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madmax666

Does the the team think..

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    That's you lot, 200/300yrs ago was blood pressure and cholesterol an issue like it is today, I realise it might have not been known as it is today ..but was the diet of the time and lifestyle contrary to early deaths.

    cheers

    MM

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    A lot of cholesterol trouble is genetic. Diet only plays a part.

    I think a lot of people died of the same diseases and ailments we do today but they were unknown.

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    Iam 5' 7" and under 10 stone. Eat red meat twice a week and have a cholesterol level of 6. My doctor said to control it with diet.?

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    i think its like figgy says it was around but medics didnt understand it an anyway had no way of testing it[a bit like modern forensics in crime],technology moving on.

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    1 hour ago, madmax666 said:

    That's you lot, 200/300yrs ago was blood pressure and cholesterol an issue like it is today, I realise it might have not been known as it is today ..but was the diet of the time and lifestyle contrary to early deaths.

    cheers

    MM

    I will post you the name of the author of a book I have when I find it; which is called ‘The Great Cholestorol Con’. Very interesting. 

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    My uncle who is now 86,doctors told him his cholesterol was to high about 10 years ago and give him pills,started getting a sore leg and on speaking to another old boy mentioned about pills he got of doctor ,old boy said bin them he was the same.

     Went for another test for his cholesterol level doctor said it’s a lot better continue taking pills,uncle said I only took for 2 weeks and threw them in bin,asked if he had changed diet ,no I only eat what I like.

    butter,cream,etc everything they say you shouldn’t eat ,if I didn’t know what day it was and seen his dinner plate I could tell what day of the week it was.

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    I watched a program called the great diet myth or some such name just after Christmas. All these experts and all giving different advice, none could agree on what's good and what's bad. 

    To me a balanced diet and eating what you like with some excersise is the way.  Unless you been told specifically no to certain foods crack on and enjoy life.  We have all seen the 90 year old farmer who has eaten a diet of eggs milk cream and butter along with fried breakfast every morning, meat and vegetables dinners, enjoys a drink or two of an evening still fit and getting about.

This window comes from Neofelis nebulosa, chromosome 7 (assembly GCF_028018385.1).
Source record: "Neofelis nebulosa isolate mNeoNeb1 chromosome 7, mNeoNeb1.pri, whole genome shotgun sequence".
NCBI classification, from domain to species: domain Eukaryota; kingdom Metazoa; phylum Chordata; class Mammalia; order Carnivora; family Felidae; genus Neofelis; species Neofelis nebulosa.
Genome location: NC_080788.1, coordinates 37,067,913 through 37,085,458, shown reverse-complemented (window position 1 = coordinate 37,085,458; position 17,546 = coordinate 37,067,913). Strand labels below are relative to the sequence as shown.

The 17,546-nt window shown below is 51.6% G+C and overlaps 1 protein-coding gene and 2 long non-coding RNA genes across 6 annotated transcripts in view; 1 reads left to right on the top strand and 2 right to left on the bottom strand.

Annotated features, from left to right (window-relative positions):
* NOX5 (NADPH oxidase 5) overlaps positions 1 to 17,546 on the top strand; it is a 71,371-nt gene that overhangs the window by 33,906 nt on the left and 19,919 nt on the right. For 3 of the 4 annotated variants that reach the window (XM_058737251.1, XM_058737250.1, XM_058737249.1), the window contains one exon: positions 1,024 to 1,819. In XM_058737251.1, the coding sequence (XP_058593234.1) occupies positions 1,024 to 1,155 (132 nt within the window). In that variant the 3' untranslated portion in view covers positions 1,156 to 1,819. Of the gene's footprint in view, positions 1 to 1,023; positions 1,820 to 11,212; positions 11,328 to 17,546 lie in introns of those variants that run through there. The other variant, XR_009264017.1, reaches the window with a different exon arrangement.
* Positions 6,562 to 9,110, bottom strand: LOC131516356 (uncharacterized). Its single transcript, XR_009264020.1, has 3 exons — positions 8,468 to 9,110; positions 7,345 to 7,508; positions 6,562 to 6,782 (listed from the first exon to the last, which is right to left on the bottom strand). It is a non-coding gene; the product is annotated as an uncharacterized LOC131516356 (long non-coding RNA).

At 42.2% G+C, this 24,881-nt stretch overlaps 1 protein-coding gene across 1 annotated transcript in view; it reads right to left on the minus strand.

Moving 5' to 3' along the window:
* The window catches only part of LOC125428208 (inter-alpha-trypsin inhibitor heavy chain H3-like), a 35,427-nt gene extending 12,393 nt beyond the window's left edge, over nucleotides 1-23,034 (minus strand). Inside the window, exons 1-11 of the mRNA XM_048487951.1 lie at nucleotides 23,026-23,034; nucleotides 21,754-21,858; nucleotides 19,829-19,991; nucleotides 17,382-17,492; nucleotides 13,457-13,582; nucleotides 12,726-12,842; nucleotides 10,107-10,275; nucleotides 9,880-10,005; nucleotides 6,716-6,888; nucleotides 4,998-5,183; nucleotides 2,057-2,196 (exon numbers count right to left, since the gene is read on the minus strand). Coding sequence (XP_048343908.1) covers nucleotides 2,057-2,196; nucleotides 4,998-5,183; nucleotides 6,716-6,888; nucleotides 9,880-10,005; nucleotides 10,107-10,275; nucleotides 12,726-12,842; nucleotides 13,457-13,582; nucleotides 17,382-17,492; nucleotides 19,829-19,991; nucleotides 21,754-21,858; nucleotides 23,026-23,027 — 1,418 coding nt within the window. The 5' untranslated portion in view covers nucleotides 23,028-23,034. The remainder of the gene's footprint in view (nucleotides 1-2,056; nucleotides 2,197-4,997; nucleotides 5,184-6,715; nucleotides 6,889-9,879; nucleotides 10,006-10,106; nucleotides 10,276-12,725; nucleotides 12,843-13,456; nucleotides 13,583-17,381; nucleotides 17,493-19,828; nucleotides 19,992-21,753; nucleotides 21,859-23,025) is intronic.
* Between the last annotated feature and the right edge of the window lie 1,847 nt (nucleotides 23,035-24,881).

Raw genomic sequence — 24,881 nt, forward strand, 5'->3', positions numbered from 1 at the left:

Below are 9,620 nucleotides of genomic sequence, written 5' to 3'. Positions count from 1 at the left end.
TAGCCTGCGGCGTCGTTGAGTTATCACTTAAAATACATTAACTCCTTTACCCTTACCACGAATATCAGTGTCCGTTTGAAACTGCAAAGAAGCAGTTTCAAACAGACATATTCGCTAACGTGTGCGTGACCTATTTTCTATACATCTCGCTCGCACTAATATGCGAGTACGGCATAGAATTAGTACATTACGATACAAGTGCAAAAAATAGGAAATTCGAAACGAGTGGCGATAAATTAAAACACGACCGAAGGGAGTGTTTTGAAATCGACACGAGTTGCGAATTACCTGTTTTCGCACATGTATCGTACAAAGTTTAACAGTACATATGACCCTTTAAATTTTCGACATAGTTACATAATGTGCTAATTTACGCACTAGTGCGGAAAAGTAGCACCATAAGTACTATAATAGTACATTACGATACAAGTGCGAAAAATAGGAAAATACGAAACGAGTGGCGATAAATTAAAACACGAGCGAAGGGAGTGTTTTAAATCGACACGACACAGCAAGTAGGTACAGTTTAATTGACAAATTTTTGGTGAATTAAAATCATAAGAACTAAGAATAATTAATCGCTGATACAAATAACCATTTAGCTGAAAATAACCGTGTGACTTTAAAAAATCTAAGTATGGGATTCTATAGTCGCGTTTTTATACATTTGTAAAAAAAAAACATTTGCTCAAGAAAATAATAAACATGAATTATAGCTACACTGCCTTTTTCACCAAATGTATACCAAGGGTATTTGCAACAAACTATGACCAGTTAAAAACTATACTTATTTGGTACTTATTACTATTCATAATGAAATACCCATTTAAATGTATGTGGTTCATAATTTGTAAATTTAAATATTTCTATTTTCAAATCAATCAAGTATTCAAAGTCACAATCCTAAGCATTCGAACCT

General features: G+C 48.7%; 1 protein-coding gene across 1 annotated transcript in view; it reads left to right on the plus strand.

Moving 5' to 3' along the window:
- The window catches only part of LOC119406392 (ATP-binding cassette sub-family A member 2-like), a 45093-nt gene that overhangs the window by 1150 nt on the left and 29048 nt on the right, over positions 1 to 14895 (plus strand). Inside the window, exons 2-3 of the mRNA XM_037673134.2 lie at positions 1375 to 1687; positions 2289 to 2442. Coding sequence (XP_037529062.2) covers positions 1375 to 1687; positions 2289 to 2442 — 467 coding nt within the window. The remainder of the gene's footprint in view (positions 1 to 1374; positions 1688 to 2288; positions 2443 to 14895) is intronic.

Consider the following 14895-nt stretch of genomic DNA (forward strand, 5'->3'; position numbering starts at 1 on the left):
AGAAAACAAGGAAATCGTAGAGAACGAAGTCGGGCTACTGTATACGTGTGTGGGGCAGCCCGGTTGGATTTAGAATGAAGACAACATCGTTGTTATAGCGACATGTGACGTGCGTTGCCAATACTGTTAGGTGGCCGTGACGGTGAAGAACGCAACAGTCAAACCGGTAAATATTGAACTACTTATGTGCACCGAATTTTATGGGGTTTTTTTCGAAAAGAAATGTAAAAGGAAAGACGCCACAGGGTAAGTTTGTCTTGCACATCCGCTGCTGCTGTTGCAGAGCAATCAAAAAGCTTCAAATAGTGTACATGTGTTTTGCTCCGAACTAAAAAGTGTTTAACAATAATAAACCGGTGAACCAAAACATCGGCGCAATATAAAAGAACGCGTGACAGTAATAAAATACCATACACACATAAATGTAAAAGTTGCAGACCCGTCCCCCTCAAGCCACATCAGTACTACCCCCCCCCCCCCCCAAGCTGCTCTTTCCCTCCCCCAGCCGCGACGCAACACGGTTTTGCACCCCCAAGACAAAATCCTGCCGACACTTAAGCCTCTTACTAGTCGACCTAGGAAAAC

I do agree processed food will be a killer of lots of us in the future, too much messing with your food and chemicals can't be good for us.

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    200 years ago if you made it to over 40 years you were doing well, so I guess cholesterol wasn't a big problem!

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    Consumption, dysentery, violent death, malnutrition, sepsis, even infant mortality were all big killers back then.

    I gave up on statins after I tried three different types with no change in my levels (about 4-5 iirc) and I also suffered leg and joint pains, weird dreams and what appeared to be IBS, all of which ceased after a year or so off them.

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    11 hours ago, madmax666 said:

    That's you lot, 200/300yrs ago was blood pressure and cholesterol an issue like it is today, I realise it might have not been known as it is today ..but was the diet of the time and lifestyle contrary to early deaths.

    cheers

    MM

    I just had a quick Google...

    Apparently in the early 1700's average (English) life expectancy at birth was 34 years. By the 1800's that had risen to 40 years (if you made it passed the "child" stage then your life expectancy increased a fair bit)

    I would guess that blood pressure / cholesterol issues were probably always there (although I suspect that the modern diet may have caused more issues with regards cholesterol), but as has been noted previously they were unknown and / or people normally died before they became too much of an issue....

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    We are mammals who are born omnivores, your body can process natural fats and proteins as found in plants and animals that you would be expected by nature to eat in reasonable quantities, I think the main problems now come from man made proteins and fats and the additives put into things like cakes, biscuits, margarines, fast foods etc. Just my opinion.

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    Great grandad 91 ,Grandad 87 when passed ,grandad gave up smoking when 76 because he got bored of it and it gave no pleasure anymore ,and dad was 72 .All ate  what ever they fancied and i,m thinking modern chemical filled food is whats causing and killing people younger today .A lot of people have a "healthy" lifestyle and end up alive but existing with dementia or degenerative illnesses and maybe there is the rub .Are we programmed to live only to age X but through medical and dietry changes make ourselves live too long ?for our brains to cope